In April 2013, the European Commission adopted an EU strategy on adaptation to climate change, which has been welcomed by the EU Member States. The strategy aims to make Europe more climate-resilient. By taking a coherent approach and providing for improved coordination, it enhances the preparedness and capacity of all governance levels to respond to the impacts of climate change.
Key policy question
What is the trend in soil organic carbon in Europe?
Methodology for indicator calculation
Spatial data from the European Soil Database v2.0 (soil), Global Historical Climatology Network (http://www.ncdc.noaa.gov/oa/climate/ghcn-daily/) (climate), CORINE Land Cover 1990 and USGS Global Land Cover Characterization (http://edc2.usgs.gov/glcc/glcc.php) (land cover) is displayed.
Methodology for gap filling
- Jones et al. 2010: Soil Atlas of the Northern Circumpolar Region Jones, A., Stolbovoy, V., Tarnocai, C., Broll, G., Spaargaren, O. and Montanarella, L. (2010) Soil Atlas of the Northern Circumpolar Region, 144. Publications Office of the European Union, Luxembourg.
EEA data references
- No datasets have been specified here.
Data sources in latest figures
Data sets uncertainty
Quantitative information, from both observations and modelling, on the past trends and impacts of climate change on soil and the various related feedbacks, is very limited. For example, data have been collected in forest soil surveys (e.g. ICP Forests, BioSoil and FutMon projects), but issues with survey quality in different countries makes comparison between countries (and between surveys) difficult (Hiederer and Durrant, 2010). To date, assessments have relied mainly on local case studies that have analysed how soil reacts under changing climate in combination with evolving agricultural and forest practices. Thus, European-wide soil information to help policymakers identify appropriate adaptation measures is absent. There is an urgent need to establish harmonised monitoring networks to provide a better and more quantitative understanding of this system. Currently, EU-wide soil indicators are (partly) based on estimates and modelling studies, most of which have not yet been validated. Nevertheless, in absence of quantification, other evidences can indicate emerging risks. For example, shifting tree lines in mountainous regions as a consequence of climate change may indicate an extinction risk of local soil biota.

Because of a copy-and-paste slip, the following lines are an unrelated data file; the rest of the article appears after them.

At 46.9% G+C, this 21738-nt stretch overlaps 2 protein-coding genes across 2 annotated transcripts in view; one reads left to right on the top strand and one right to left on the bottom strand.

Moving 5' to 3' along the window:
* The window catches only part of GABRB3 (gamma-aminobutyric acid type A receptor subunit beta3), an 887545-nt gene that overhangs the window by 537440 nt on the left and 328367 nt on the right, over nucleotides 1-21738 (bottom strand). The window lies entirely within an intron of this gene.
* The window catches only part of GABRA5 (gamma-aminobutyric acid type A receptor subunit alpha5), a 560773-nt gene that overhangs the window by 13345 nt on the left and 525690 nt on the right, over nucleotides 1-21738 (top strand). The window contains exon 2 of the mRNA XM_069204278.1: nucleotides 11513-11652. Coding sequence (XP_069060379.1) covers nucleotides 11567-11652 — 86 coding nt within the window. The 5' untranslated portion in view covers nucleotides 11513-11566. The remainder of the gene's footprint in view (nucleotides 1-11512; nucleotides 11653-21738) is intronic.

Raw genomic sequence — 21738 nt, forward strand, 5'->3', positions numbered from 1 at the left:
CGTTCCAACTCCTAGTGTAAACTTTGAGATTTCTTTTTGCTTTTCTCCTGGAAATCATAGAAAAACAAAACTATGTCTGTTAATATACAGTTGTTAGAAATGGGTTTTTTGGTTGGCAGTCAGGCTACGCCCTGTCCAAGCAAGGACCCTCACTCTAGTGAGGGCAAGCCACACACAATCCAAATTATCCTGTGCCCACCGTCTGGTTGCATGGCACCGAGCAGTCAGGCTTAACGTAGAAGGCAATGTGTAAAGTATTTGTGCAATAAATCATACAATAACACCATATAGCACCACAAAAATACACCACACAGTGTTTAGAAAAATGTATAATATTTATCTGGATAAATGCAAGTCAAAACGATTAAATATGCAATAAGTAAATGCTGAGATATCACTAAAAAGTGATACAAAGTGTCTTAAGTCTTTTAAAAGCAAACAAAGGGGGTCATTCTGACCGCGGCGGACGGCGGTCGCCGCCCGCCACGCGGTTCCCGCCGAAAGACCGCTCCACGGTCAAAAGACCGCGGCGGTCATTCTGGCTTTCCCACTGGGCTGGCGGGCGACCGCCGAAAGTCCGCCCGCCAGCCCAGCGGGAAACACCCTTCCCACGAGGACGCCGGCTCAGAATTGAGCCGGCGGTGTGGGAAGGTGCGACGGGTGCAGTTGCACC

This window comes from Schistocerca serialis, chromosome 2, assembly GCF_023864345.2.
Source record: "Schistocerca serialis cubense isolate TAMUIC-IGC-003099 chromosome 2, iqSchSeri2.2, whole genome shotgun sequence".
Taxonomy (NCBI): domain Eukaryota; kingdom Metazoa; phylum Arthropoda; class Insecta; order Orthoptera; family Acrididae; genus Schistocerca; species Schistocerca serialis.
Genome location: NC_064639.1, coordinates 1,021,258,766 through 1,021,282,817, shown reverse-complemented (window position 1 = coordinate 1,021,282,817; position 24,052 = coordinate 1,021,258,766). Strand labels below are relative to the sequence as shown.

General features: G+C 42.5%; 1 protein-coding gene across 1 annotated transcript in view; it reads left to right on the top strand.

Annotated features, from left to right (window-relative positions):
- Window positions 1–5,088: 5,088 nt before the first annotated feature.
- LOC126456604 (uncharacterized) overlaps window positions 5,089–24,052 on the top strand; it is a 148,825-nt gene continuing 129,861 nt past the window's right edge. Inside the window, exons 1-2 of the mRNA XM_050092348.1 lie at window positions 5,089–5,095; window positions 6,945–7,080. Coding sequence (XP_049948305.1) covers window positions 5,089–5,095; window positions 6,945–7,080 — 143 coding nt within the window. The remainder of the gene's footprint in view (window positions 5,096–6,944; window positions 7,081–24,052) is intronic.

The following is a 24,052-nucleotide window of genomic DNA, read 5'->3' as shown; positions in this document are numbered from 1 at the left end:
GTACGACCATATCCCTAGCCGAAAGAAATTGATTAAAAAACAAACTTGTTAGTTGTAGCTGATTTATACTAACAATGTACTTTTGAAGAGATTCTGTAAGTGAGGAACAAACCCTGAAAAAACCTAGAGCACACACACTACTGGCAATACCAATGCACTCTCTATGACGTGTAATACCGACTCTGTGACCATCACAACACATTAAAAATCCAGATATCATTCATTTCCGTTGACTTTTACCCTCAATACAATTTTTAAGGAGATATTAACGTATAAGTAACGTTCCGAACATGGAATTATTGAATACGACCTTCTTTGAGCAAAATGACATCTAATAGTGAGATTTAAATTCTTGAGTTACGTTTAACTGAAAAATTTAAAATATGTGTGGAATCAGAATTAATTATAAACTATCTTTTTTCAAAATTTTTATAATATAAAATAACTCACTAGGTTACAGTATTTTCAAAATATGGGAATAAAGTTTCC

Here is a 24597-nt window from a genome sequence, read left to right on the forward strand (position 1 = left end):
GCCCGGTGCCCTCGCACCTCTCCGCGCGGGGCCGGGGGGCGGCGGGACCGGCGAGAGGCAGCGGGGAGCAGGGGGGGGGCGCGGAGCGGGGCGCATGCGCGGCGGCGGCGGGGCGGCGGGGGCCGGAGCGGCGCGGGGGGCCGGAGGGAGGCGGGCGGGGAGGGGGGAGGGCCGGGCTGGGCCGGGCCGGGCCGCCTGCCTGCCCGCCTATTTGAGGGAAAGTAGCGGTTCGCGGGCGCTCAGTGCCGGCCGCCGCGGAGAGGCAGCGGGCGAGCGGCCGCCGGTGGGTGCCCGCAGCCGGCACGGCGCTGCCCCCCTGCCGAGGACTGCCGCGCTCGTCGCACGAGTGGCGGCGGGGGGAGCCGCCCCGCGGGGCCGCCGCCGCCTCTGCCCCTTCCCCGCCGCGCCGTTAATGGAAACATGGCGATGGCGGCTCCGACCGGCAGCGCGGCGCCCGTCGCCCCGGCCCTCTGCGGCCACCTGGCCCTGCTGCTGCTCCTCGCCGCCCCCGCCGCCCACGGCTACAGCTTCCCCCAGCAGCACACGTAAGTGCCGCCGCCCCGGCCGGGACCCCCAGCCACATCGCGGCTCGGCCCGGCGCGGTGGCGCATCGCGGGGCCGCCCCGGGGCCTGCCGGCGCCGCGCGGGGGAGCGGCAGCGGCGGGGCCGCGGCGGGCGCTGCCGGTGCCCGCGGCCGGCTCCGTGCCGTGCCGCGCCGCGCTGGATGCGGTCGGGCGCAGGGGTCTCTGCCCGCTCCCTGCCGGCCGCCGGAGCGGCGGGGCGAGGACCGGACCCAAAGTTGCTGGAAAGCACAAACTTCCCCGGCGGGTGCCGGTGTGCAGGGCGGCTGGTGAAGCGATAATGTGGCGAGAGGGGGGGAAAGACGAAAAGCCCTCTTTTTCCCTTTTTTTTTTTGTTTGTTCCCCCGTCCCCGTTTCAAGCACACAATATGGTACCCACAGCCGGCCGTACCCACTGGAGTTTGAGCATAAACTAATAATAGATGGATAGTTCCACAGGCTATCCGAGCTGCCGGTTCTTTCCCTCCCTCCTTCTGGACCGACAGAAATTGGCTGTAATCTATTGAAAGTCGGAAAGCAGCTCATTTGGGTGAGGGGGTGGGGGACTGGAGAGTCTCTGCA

Finally, when documenting and modelling changes in soil indicators, it is not always feasible to track long-term changes (signal) given the significant short-term variations (noise) that may occur (e.g. seasonal variations of soil organic carbon due to land management). Therefore, detected changes cannot always be attributed to climate change effects, as climate is only one of the soil-forming factors. Human activity can be more determining, both in measured/modelled past trends (baseline), and if projections including all possible factors were to be made. The latter points towards the critical role of effective land use and management in mitigating and adapting to climate change.
Further information on uncertainties is provided in Section 1.7 of the EEA report on Climate change, impacts, and vulnerability in Europe 2012 (http://www.eea.europa.eu/publications/climate-impacts-and-vulnerability-2012/)
No uncertainty has been specified
Short term work
Work specified here requires to be completed within 1 year from now.
Long term work
Work specified here will require more than 1 year (from now) to be completed.
Responsibility and ownership
EEA Contact InfoAnnemarie Bastrup-Birk
Frequency of updates
Typology: Descriptive indicator (Type A - What is happening to the environment and to humans?)
For references, please go to http://www.eea.europa.eu/data-and-maps/indicators/soil-organic-carbon-1 or scan the QR code.
PDF generated on 25 Feb 2017, 10:08 PM